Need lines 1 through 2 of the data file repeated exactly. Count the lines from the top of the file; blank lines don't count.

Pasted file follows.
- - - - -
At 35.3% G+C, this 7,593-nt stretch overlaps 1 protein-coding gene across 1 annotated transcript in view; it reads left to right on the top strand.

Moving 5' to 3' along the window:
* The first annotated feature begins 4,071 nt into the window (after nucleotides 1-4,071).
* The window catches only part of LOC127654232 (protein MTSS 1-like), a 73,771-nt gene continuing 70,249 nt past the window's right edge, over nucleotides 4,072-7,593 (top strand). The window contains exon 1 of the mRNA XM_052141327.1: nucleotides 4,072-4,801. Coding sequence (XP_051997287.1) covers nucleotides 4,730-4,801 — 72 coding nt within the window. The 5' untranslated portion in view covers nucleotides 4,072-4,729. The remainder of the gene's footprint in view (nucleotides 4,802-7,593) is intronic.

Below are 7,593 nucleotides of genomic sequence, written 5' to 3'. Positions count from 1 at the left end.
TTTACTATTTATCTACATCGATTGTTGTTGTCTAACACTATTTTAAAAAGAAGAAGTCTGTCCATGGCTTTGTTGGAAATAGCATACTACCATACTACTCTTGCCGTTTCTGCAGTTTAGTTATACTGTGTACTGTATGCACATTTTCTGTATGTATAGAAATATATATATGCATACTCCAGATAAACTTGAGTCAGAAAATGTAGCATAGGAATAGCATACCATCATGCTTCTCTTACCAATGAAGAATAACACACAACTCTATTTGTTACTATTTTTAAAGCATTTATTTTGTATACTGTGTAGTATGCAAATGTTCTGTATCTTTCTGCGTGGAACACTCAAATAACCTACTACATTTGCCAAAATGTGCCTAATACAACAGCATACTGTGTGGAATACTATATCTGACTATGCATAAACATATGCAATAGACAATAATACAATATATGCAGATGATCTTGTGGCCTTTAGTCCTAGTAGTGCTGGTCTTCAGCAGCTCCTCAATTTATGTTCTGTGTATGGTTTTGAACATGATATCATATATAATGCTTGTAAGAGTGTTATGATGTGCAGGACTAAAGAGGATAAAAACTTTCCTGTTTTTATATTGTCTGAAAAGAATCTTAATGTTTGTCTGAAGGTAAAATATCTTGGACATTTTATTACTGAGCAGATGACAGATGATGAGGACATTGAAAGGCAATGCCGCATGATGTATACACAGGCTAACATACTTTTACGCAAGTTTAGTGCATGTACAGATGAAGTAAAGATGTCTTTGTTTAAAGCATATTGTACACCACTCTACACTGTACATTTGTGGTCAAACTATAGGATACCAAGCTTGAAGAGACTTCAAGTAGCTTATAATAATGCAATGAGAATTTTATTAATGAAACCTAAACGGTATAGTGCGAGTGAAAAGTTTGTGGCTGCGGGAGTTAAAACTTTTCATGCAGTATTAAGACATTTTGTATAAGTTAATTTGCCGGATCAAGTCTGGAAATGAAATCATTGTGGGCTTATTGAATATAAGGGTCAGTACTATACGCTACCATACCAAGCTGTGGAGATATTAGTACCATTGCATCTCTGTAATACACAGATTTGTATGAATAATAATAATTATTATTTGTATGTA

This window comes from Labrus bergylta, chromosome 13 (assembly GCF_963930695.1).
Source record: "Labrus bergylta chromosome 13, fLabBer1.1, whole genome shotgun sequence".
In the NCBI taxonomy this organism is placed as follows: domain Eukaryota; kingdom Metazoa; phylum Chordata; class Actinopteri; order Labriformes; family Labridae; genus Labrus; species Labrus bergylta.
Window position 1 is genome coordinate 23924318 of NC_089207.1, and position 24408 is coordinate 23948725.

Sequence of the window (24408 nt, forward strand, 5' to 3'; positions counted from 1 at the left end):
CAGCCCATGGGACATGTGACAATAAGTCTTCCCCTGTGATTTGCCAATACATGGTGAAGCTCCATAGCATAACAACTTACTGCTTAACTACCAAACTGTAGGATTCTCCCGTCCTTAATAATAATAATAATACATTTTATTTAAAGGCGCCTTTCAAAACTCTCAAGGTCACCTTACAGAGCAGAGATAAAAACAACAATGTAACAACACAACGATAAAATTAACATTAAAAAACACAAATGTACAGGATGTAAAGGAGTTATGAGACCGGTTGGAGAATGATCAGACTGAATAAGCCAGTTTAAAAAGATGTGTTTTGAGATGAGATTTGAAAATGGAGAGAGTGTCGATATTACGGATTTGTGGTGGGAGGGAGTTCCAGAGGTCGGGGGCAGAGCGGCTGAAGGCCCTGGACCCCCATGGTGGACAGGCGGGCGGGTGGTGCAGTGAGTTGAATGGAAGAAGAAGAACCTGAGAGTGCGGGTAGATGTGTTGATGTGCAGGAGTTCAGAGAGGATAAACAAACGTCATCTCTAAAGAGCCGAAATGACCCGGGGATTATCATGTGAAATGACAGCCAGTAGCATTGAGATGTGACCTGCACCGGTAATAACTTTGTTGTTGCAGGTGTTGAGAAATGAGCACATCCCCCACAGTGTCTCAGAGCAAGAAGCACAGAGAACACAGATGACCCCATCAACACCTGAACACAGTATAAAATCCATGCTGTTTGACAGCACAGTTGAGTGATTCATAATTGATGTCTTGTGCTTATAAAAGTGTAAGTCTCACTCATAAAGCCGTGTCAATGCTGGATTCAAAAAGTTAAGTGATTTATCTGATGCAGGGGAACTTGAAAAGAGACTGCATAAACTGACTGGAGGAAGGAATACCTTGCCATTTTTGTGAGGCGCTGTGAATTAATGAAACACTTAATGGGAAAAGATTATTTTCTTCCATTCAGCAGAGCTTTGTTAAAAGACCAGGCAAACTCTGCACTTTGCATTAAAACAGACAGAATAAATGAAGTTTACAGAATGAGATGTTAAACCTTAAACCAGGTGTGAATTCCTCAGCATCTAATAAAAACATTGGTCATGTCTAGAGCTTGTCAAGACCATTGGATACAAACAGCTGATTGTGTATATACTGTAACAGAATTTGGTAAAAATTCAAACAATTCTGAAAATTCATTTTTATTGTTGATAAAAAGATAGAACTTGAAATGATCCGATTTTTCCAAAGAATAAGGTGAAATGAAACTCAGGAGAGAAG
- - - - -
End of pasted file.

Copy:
At 35.3% G+C, this 7,593-nt stretch overlaps 1 protein-coding gene across 1 annotated transcript in view; it reads left to right on the top strand.

Moving 5' to 3' along the window: